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T2L2

T2L2 (Time Transfer by Laser Link): The T2L2 space instrument was planned for a flight aboard the satellite Jason2 in 2005. This system is based on an onboard instrument, combined with a clock (Ultra-Stable Oscillator, DORIS), and a network of laser ground stations equipped with clocks and laser ranging systems.

The OCA has adapted the techniques of laser ranging to time transfer and developed laser links dedicated to the synchronization of distant clocks. The Centre National d'Etudes Spatiales (CNES) and the OCA developed the T2L2 (Time Transfer by Laser Link) with the aim of conducting time transfers with picosecond stability. The project is onboard the altimetry satellite Jason2 (launched in June, 2008). See the site of the Scientific Mission Center of the OCA.

Principle

The laser ground stations emit pulses towards the satellite and record the departure times of the laser pulses in their local time. Onboard the satellite, the T2L2 instrument records the arrival time of photons in the reference time onboard. Like conventional laser ranging, a retro-reflector sends back a portion of the photons to ground stations that register their returns in local time. After downloading in batch mode the times recorded on board, and combining data from ground stations and space, it is then possible to calculate the gap between the ground clocks and onboard clocks.
A ground-space time transfer thus obtained can be implemented at the same time by several laser stations which all share visibility of the satellite; the association of two ground-space time transfers then allows us to establish a ground-ground time transfer between the two stations.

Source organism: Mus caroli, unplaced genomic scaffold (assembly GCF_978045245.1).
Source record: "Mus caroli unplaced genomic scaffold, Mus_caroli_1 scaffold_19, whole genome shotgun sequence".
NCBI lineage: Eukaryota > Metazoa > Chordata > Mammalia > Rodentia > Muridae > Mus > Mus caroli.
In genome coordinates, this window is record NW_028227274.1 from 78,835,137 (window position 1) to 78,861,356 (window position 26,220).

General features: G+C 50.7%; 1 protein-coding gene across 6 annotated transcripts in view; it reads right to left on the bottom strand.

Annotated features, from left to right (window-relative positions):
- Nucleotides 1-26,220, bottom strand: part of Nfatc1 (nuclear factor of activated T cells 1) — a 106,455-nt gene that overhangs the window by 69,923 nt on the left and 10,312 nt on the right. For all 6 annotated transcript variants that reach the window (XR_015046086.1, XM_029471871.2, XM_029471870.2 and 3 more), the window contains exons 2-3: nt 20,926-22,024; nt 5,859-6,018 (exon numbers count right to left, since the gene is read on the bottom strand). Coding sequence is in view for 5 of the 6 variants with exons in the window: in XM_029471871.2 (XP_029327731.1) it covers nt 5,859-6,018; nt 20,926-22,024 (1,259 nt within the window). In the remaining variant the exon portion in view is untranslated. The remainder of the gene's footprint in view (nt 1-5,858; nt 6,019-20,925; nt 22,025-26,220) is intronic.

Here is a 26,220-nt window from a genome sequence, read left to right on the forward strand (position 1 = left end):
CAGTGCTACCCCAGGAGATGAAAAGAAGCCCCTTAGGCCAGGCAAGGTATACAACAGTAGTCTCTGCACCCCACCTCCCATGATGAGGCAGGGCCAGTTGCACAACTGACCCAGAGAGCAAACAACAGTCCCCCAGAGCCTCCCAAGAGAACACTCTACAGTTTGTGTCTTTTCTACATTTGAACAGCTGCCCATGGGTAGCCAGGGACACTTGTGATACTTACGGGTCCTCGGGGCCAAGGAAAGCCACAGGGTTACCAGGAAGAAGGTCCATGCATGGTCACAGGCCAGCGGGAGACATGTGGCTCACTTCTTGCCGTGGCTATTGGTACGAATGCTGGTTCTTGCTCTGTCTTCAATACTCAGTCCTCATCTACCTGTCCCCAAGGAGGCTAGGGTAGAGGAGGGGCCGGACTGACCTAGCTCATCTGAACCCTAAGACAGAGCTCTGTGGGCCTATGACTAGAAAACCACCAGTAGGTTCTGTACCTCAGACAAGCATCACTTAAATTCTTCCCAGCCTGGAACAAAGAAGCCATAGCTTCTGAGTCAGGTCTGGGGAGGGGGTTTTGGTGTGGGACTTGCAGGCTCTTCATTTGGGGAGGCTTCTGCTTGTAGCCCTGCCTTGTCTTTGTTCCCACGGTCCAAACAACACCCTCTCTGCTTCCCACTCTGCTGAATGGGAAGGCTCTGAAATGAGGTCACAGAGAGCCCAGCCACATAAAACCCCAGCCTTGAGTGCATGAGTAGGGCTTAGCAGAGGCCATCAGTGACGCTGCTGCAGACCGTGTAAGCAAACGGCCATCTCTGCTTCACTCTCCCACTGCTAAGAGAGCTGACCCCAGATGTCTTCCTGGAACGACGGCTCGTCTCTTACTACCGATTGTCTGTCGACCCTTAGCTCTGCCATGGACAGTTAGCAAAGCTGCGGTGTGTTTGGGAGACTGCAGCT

Principe du Transfert de Temps en vue commune

Principe du Transfert de Temps en vue commune

History

The T2L2 instrument, originally slated to fly on the Mir mission in 1999, then with the ACES mission, was accepted by the Centre National d'Etudes Spatiales (CNES) in July 2005 to be flown as a passenger on the altimetry satellite Jason2.Note: industrial study of the T2L2 instrument began when it was planned for MIR 99. This study was then taken up again for the ACES mission. Although T2L2 was removed from the ACES project in 1999, the study continued until the end of instrument phase B.

Today, adding T2L2 to the Jason2 mission creates synergy with the characterization of the frequency reference of the DORIS positioning system and orbit restitutions by one-way laser ranging. T2L2 should provide independent verification of DORIS’ oscillator (USO), which was missing on Jason1, given that the USO was more sensitive than expected to radiation.

Jason-2 represents an excellent opportunity as its high altitude allows for time transfer with very long integration times in common view mode (two stations can "see" the satellite on the same pass) for most of the continental links.

The T2L2 mission presents an opportunity to enrich the results of the ACES mission for 2013 and beyond. The scientific communities involved in time /frequency and theoretical physics should thus have a continuity of links with very high stability to compare with clocks at 10-16 or 10-17.

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